Ice Prince: Nigerian Rapper Talks Hip-Hop, Afrobeats And New Single “KOLO” 

Ice Prince checks in with AllHipHop to discuss what Nigeria means to him, his dreams, biggest influences, the making of “Oleku,” signing to 300, collaborating with Tekno and Major Lazer and more!

With Dancehall and Afrobeats taking over the world, we have to give our flowers to Ice Prince. 

Hailing from Nigeria and putting on for his country at all given moments, the superstar recording artist first exploded onto the scene a decade ago with his timeless smash “Oleku,” currently one of Nigeria’s most remixed songs of all-time.

Speaking on his name, he states, “Because I’m cool like that baby. [laughs] I come from a city called Jos, it’s the coldest place in Nigeria. I used to wear a lot of Ruff Ryder dog tags when I was young, that had all the ice on it. They started calling me ‘Ice’ and it stuck.”

Beyond his endless accolades, which include one BET Award, one Ghana Music Award, three The Headies Awards, two Nigeria Entertainment Awards and two Channel O Music Video Awards, it’s Prince’s feel-good sound and vibrations that resonate with audiences all around the world. 

Serving as one of the first rappers from Africa to start poppin’ in the US, the artist, whose real name is Panshak Zamani, has worked with everyone from French Montana to Jeremih to Wale — well before the Afrobeats wave started – and, more recently, Major Lazer.

Fast forward to this year, Prince is celebrating a new deal with 300 Entertainment, which just released his new single and visual called “Kolo.” 

AllHipHop caught up with Ice Prince, who just returned to Lagos after visiting Abuja for the weekend. 

AllHipHop: What does Nigeria mean to you?

Ice Prince: My music. I make Afrobeats, hip-hop music. That’s literally the music we make out here in Nigeria. Afrobeats is a mixture of pure African melodies, African instrumentation, African stories. Afrobeats is the greatest genre in the world right now. It’s what everybody’s listening to, and I make the hip-hop version of that. That’s what I do.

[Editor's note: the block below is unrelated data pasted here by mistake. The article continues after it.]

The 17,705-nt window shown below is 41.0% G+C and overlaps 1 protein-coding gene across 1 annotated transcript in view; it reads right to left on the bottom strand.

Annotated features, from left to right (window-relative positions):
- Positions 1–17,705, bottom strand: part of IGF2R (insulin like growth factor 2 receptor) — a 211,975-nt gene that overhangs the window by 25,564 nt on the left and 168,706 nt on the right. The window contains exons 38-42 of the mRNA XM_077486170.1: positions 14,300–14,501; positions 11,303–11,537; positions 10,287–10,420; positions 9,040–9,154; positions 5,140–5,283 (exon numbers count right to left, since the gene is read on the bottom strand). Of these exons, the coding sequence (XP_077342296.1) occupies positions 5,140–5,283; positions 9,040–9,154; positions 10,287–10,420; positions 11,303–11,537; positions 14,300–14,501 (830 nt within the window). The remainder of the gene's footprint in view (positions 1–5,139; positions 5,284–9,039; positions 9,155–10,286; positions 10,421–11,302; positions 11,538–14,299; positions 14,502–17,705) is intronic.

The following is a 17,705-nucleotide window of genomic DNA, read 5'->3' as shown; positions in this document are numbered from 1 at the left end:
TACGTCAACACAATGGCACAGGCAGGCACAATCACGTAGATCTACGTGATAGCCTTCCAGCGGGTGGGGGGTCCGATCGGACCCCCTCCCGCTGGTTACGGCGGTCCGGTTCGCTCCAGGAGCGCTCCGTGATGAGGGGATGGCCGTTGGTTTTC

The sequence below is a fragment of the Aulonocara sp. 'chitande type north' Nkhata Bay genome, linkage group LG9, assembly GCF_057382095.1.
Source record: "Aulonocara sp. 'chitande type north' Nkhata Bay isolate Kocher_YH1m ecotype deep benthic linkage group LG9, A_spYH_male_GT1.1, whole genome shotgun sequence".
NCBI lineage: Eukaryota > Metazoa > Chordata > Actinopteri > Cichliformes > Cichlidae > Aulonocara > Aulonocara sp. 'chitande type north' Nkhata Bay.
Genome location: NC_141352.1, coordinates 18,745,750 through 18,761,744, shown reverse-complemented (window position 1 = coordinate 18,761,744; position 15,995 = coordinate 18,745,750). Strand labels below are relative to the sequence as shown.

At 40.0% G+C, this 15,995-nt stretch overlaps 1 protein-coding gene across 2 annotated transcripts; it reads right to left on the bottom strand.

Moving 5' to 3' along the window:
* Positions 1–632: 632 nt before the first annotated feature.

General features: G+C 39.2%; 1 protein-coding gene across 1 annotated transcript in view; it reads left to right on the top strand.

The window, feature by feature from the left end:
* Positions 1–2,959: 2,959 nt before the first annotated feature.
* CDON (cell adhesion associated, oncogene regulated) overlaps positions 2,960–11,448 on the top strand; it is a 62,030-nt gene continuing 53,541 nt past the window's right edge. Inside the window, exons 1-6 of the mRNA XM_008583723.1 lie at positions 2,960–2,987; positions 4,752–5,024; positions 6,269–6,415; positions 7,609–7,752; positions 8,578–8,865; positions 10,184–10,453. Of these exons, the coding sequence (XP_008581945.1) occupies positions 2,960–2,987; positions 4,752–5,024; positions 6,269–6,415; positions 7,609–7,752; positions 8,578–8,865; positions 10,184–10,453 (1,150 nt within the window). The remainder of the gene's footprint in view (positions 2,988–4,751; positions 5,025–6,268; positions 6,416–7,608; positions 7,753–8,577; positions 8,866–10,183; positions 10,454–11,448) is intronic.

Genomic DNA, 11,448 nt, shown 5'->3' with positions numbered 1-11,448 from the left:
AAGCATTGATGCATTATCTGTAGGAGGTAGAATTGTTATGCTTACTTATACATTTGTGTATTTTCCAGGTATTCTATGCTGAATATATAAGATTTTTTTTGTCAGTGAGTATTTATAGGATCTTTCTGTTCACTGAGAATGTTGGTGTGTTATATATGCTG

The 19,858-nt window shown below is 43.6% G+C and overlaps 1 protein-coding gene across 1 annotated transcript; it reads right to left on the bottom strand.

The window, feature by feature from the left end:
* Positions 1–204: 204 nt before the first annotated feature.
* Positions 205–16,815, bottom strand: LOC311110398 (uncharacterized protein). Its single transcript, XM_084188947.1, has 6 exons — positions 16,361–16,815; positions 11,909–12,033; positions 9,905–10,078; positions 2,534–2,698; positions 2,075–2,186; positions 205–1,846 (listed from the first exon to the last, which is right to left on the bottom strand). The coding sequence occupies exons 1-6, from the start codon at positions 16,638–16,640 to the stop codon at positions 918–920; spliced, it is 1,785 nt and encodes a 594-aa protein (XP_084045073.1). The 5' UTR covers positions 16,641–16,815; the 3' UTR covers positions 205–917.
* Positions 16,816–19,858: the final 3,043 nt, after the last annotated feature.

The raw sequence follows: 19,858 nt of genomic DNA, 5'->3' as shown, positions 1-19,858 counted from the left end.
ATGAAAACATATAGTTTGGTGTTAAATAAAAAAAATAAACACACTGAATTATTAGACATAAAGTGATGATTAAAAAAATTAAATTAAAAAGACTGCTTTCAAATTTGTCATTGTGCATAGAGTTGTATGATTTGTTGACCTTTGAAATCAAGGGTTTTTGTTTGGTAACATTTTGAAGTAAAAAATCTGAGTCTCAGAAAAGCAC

AllHipHop: Growing up, did you ever think you’d be where you are now?

Ice Prince: Definitely not, man. I had dreams to be like the musicians I watched on TV and saw around me, but I didn’t think I was going to have my own songs being played on radio, TV, in the club, or me being booked to perform. I didn’t see that coming.

AllHipHop: What were your dreams?

Ice Prince: I had so many dreams as a kid. At some point, I wanted to be a doctor. One time, I wanted to be a soldier. One time, I wanted to be a pilot. My dreams kept changing every two years as a kid, but music found me around the age of 14 and I stuck to it.

AllHipHop: Biggest influences coming up?

Ice Prince: First of all from overseas, I was a big fan of Tupac. I was always listening and playing Tupac, even before my adolescence. I was always a fan of Jay-Z, Nas, DMX, that type of raw energy on the music. Locally, I used to follow musicians like Bright Chimezie, who’s a legend. Absolute African legend. Musicians like Brenda Fassie from South Africa, Yvonne Chaka Chaka, Fela Kuti, I grew up on that music as well. All the people in my family, I grew up on a lot of good music.

AllHipHop: Bring us back to when you made “Oleku,” one of Nigeria’s most remixed songs of all time.

Ice Prince: Man, it was one of those songs we did in a rush. Real story, that record was made in under 30 minutes. Didn’t think it was going to come out to be what it was, but God put his hand on our record. It made me into an artist, turned me into a real artist. I could perform, I could do stuff. Shout out to Jesse Abaga for producing the song, shout out to Brymo on the hook. We made magic with that one. We didn’t think it’d be like that, but it turned out to be really, really amazing.

AllHipHop: How does it feel to celebrate the song’s 10th anniversary? Along with your debut album, Everybody Loves Ice Prince.